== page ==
I loved the fact that he would consider libellous the accusation that he was a lapsed Catholic, whereas he is free to label anybody with a label that means "un-Catholic" ad libitum.

It is a mad world, my masters.

@shadowlands "The only right we have is to die for our Faith: everything else we have to fight for." Of course we should look for the good in Austen Ivereigh, and to pray for him, but he (or anybody else) can't be allowed to go unchallenged when he stakes a claim to being the person to define only and exactly how Catholics should use the blogosphere.

Hugh said...

Your final words-
"...the ones that are remembered by the Church today".
Sorry Laurence you are out of touch with the people in the pews.

Some other names with much more influence:
Julian of Norwich
Margaret Mary
Catherine Leboure
Lucia dos Santos

Strangely feminine and certainly free of the aggressive militancy you hold in high regard.

The Bones said...

I don't recall them being liberal.

The Bones said...

From what I have read.

The Bones said...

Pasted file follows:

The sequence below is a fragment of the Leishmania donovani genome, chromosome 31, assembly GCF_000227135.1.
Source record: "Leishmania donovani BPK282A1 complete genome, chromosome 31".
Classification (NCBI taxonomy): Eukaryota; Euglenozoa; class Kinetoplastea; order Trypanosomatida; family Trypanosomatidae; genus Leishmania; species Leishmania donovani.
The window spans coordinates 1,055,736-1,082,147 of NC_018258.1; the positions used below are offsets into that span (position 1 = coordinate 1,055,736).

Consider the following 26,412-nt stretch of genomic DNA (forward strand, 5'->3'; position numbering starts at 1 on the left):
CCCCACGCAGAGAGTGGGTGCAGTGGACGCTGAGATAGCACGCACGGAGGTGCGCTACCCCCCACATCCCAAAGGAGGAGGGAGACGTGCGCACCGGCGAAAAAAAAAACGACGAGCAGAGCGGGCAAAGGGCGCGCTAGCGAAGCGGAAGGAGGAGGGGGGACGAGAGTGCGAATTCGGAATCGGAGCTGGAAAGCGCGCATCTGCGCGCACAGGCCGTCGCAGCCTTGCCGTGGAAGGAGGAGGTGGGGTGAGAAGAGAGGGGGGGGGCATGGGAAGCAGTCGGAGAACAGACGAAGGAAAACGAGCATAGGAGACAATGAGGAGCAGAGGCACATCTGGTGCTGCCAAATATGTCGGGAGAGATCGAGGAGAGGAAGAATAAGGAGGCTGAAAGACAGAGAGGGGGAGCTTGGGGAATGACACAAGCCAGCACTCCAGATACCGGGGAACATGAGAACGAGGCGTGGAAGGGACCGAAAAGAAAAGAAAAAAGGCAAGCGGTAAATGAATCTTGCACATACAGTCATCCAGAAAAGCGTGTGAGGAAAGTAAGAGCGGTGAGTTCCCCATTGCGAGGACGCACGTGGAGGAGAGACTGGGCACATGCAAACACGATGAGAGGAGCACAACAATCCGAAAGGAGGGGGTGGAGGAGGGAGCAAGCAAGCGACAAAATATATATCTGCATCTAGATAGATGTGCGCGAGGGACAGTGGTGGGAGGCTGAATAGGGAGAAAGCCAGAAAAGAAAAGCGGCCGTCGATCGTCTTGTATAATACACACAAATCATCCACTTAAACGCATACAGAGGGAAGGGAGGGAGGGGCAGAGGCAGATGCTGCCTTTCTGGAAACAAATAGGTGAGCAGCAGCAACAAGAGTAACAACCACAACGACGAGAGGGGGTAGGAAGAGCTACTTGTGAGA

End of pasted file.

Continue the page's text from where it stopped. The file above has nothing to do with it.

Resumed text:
Then again, I don't recall, from what I have read, Our Lord being particularly liberal either. Merciful, yes, but not liberal. That is the difference.

gustavus said...


Please give the (content of the) action alert that has been posted on Angelqueen here some publicity. Our Mother is being attacked, and lay Catholics should make their voices heard.

Ann-Marie said...

Laurence whatever has happened to your blog radar!
With all your experience too!

"Our Mother is being attacked". When did you last hear ANY Catholic say something like that, liberal or trad!

I reckon "Gustavus" will be counting the takings at the box-office with glee.

Webmaster Gareth said...

Laurence -

take heart.

I loved your post.

Those of us who love the Church in its entirety are with you!

Too many professional punsters forget that the Church is also made up of the Church Suffering and the Church Triumphant: and they remember Catholicism through the ages; not just a few silly experiments that have backfired and emptied pews.

gustavus said...

Get a grip, Ann-Marie. Have you ever read St John 19:27? Plenty of Catholics refer to Our Lady as "Our Mother" - including me!

My objection is to the way that the play is being advertised, not the play itself, which has nothing to do with the Virgin Mary. I hope people don't go - since poor returns might discourage future adverts of this kind - but my primary concern is that the poor fools at the WYP who designed and green-lighted this advert realise that Catholics will not watch in silence as the Mother given them by Christ is insulted. No need to make a publicity-generating fuss; just contact the theatre.

Now, just for your benefit, some quotations...

"The fact that Mary is our Mother gives her divine motherhood a new aspect that opens within us the way to a more intimate communion with her." (St Anselm)